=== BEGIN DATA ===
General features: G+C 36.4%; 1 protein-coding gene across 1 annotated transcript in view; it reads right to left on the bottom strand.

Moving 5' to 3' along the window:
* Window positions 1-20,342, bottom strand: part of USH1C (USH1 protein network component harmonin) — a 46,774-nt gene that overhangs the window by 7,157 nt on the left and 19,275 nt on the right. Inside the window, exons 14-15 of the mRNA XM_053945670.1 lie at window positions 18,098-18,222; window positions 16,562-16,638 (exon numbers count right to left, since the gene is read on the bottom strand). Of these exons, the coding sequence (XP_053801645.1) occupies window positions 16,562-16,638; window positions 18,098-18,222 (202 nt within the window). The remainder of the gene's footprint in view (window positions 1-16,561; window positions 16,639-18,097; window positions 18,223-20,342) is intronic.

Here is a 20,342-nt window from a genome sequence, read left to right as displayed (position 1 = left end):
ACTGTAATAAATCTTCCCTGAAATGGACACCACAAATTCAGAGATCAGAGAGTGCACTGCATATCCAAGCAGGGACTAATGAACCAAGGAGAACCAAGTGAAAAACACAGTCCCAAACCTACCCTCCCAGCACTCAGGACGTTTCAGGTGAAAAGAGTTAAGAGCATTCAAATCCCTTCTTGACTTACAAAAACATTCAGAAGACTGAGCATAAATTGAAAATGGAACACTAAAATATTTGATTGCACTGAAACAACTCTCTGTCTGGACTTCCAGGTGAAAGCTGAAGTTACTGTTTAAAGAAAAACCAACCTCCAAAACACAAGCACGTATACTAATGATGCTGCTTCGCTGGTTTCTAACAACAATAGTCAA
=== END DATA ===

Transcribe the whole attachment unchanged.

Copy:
General features: G+C 36.4%; 1 protein-coding gene across 1 annotated transcript in view; it reads right to left on the bottom strand.

Moving 5' to 3' along the window:
* Window positions 1-20,342, bottom strand: part of USH1C (USH1 protein network component harmonin) — a 46,774-nt gene that overhangs the window by 7,157 nt on the left and 19,275 nt on the right. Inside the window, exons 14-15 of the mRNA XM_053945670.1 lie at window positions 18,098-18,222; window positions 16,562-16,638 (exon numbers count right to left, since the gene is read on the bottom strand). Of these exons, the coding sequence (XP_053801645.1) occupies window positions 16,562-16,638; window positions 18,098-18,222 (202 nt within the window). The remainder of the gene's footprint in view (window positions 1-16,561; window positions 16,639-18,097; window positions 18,223-20,342) is intronic.

Here is a 20,342-nt window from a genome sequence, read left to right as displayed (position 1 = left end):
ACTGTAATAAATCTTCCCTGAAATGGACACCACAAATTCAGAGATCAGAGAGTGCACTGCATATCCAAGCAGGGACTAATGAACCAAGGAGAACCAAGTGAAAAACACAGTCCCAAACCTACCCTCCCAGCACTCAGGACGTTTCAGGTGAAAAGAGTTAAGAGCATTCAAATCCCTTCTTGACTTACAAAAACATTCAGAAGACTGAGCATAAATTGAAAATGGAACACTAAAATATTTGATTGCACTGAAACAACTCTCTGTCTGGACTTCCAGGTGAAAGCTGAAGTTACTGTTTAAAGAAAAACCAACCTCCAAAACACAAGCACGTATACTAATGATGCTGCTTCGCTGGTTTCTAACAACAATAGTCAA